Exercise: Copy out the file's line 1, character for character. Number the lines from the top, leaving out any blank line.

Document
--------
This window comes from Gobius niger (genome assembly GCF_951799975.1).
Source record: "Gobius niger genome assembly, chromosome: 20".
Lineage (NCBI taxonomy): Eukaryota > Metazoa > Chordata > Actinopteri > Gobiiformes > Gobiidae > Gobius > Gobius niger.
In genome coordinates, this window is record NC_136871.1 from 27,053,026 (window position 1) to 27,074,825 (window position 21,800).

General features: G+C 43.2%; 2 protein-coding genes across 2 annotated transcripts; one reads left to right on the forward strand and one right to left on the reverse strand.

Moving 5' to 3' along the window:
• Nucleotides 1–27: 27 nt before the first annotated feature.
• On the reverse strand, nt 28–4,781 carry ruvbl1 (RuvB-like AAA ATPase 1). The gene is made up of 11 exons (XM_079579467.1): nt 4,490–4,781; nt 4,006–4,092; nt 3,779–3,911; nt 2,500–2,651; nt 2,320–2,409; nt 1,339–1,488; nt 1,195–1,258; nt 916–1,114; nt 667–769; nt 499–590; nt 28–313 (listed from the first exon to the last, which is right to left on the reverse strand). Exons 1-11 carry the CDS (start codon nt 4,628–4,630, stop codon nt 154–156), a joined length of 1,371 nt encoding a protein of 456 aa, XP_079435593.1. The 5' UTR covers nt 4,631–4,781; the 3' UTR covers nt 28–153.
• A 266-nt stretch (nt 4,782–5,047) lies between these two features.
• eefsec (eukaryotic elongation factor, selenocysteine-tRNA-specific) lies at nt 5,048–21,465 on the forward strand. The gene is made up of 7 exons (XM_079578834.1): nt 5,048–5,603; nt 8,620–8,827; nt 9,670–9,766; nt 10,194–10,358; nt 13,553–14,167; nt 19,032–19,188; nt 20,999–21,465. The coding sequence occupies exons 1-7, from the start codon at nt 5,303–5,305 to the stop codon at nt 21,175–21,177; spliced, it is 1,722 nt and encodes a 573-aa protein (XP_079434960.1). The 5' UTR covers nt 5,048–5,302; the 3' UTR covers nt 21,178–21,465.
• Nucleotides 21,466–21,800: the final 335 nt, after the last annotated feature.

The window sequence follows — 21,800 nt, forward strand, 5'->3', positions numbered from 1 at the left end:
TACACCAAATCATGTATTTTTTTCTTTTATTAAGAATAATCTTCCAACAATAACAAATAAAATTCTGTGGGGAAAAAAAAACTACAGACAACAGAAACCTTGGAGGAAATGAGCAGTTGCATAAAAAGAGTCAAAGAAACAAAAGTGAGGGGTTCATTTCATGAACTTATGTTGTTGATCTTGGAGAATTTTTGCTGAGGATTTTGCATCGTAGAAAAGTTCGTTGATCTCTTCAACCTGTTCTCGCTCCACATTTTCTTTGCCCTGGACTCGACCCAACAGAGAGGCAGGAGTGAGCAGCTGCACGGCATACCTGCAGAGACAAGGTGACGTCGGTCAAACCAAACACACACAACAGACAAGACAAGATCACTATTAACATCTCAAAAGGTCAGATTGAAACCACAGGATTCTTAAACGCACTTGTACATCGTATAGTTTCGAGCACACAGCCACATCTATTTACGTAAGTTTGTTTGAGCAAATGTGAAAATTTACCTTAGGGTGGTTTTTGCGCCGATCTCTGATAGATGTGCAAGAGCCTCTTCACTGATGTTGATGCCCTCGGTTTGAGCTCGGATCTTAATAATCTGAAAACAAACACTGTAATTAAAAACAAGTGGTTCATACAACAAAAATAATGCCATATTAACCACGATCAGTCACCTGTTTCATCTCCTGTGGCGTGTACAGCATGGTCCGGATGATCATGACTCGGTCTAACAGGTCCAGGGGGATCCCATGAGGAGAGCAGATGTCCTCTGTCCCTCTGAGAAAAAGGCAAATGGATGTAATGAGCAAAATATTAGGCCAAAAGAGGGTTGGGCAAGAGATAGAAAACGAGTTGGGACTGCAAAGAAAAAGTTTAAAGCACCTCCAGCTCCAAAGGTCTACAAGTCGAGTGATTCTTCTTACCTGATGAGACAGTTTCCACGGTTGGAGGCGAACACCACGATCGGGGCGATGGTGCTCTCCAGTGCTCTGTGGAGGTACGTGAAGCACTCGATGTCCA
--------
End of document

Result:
This window comes from Gobius niger (genome assembly GCF_951799975.1).